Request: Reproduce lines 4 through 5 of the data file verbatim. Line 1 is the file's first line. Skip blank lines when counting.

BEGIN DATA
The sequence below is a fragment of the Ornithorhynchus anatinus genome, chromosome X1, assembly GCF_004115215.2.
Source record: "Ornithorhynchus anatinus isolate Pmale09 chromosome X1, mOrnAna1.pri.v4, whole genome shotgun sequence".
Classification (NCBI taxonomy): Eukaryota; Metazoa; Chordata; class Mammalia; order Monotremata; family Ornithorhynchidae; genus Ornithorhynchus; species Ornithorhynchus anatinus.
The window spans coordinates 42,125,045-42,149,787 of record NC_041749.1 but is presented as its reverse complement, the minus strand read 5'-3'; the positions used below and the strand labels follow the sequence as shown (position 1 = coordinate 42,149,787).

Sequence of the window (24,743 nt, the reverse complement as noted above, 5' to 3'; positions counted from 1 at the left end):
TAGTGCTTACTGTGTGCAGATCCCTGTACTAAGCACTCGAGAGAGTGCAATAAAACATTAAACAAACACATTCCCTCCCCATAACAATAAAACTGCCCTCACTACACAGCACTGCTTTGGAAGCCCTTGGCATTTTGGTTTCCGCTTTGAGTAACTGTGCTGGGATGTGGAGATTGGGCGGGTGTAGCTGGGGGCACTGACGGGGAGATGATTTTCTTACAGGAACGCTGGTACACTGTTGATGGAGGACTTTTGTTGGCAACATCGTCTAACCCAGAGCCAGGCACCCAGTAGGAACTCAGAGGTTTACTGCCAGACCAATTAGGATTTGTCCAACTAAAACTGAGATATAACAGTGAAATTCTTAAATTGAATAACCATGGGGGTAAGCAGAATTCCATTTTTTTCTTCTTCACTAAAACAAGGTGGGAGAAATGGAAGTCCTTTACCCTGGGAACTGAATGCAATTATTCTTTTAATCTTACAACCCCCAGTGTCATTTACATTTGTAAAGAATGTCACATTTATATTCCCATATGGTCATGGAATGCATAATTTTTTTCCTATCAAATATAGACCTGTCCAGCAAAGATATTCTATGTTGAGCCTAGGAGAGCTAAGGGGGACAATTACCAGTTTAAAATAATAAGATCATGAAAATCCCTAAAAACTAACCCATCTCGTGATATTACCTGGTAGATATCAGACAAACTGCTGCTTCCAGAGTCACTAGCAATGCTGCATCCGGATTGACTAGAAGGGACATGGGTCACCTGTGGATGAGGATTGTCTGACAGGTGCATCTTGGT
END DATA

The window spans coordinates 42,125,045-42,149,787 of record NC_041749.1 but is presented as its reverse complement, the minus strand read 5'-3'; the positions used below and the strand labels follow the sequence as shown (position 1 = coordinate 42,149,787).

Sequence of the window (24,743 nt, the reverse complement as noted above, 5' to 3'; positions counted from 1 at the left end):